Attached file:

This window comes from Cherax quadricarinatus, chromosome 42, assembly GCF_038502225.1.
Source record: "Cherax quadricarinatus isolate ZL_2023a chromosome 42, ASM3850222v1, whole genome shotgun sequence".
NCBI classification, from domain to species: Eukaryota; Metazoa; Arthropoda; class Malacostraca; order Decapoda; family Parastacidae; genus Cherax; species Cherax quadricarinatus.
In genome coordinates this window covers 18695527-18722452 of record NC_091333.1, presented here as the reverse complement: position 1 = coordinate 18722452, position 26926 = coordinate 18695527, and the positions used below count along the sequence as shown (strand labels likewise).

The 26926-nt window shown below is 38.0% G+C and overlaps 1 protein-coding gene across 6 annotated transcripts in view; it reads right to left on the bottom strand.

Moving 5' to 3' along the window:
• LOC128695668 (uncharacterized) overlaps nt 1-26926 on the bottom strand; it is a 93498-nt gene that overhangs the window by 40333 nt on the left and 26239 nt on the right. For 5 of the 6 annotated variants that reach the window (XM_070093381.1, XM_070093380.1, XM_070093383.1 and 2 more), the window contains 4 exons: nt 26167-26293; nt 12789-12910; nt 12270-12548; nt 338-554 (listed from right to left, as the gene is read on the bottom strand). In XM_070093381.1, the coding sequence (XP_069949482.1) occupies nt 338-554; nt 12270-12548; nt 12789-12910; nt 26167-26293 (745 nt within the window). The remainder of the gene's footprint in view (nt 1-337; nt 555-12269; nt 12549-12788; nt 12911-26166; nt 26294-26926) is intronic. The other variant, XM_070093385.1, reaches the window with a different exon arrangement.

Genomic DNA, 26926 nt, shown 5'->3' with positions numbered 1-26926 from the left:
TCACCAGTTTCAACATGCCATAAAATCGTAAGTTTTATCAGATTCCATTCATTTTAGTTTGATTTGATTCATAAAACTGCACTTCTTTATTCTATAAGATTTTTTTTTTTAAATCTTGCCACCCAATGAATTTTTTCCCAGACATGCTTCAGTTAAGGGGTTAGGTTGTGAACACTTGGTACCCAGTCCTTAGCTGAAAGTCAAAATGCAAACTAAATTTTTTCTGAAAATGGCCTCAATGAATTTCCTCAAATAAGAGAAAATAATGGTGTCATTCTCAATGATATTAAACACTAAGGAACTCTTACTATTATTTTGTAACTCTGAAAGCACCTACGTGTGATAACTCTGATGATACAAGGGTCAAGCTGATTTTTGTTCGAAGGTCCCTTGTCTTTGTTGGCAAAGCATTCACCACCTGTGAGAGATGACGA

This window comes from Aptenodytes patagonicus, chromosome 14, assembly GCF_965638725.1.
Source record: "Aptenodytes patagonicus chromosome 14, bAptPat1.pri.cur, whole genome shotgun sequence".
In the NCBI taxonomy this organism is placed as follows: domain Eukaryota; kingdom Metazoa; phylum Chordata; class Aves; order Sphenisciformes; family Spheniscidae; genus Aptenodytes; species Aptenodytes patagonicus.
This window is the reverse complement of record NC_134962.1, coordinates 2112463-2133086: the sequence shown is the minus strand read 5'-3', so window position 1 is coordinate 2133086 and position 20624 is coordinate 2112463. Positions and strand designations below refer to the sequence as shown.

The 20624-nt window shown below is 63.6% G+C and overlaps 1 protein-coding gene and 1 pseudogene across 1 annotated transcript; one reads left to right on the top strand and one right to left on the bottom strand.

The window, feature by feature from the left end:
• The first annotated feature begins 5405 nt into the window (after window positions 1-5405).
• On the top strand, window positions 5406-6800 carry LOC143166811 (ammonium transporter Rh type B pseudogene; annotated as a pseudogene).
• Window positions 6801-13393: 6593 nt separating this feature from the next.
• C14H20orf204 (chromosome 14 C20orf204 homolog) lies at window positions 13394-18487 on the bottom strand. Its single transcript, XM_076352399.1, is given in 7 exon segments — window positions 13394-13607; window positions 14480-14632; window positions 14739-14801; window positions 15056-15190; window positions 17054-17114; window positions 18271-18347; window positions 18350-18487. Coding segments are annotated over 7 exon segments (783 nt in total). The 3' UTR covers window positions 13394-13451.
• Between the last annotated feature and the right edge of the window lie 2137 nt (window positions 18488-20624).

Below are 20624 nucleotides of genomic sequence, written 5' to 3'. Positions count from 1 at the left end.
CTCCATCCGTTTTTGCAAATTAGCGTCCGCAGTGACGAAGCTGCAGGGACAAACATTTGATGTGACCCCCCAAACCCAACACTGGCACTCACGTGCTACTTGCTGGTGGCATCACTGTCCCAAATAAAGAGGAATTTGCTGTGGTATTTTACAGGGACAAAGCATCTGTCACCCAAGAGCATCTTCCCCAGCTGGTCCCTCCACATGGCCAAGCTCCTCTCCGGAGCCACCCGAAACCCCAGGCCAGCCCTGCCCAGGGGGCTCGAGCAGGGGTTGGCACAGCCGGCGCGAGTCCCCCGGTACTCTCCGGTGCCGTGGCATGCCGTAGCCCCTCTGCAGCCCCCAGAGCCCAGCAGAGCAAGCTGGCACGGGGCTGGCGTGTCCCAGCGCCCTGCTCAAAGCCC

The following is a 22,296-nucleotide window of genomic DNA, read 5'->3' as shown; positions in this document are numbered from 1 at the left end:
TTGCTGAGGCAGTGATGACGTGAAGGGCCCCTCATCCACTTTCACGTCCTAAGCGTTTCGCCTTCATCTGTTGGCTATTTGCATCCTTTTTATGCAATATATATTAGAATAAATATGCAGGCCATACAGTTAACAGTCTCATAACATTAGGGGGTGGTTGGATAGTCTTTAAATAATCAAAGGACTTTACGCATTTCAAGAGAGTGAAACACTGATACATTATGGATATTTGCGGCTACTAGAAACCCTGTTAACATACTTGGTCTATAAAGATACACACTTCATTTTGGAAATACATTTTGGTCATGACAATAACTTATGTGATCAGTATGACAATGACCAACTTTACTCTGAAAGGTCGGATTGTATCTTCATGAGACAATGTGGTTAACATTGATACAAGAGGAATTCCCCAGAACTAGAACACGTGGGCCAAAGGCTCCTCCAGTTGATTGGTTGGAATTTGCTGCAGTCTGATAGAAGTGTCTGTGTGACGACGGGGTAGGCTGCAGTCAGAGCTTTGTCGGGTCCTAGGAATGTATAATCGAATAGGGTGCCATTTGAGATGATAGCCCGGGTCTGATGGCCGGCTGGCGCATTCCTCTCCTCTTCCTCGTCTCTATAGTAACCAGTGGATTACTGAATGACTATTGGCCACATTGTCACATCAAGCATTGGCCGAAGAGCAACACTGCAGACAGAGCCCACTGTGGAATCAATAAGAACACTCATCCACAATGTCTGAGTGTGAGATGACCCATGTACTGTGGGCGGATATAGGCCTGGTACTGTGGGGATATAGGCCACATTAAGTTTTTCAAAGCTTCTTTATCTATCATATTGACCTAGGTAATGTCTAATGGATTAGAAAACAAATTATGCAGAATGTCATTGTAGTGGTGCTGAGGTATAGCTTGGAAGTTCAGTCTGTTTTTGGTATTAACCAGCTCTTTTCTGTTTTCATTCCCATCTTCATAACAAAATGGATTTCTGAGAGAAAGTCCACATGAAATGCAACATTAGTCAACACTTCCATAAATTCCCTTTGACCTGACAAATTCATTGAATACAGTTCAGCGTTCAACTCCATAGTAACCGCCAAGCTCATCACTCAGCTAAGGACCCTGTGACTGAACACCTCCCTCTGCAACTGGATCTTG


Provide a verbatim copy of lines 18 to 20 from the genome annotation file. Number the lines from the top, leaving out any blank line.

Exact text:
• Window positions 6801-13393: 6593 nt separating this feature from the next.
• C14H20orf204 (chromosome 14 C20orf204 homolog) lies at window positions 13394-18487 on the bottom strand. Its single transcript, XM_076352399.1, is given in 7 exon segments — window positions 13394-13607; window positions 14480-14632; window positions 14739-14801; window positions 15056-15190; window positions 17054-17114; window positions 18271-18347; window positions 18350-18487. Coding segments are annotated over 7 exon segments (783 nt in total). The 3' UTR covers window positions 13394-13451.
• Between the last annotated feature and the right edge of the window lie 2137 nt (window positions 18488-20624).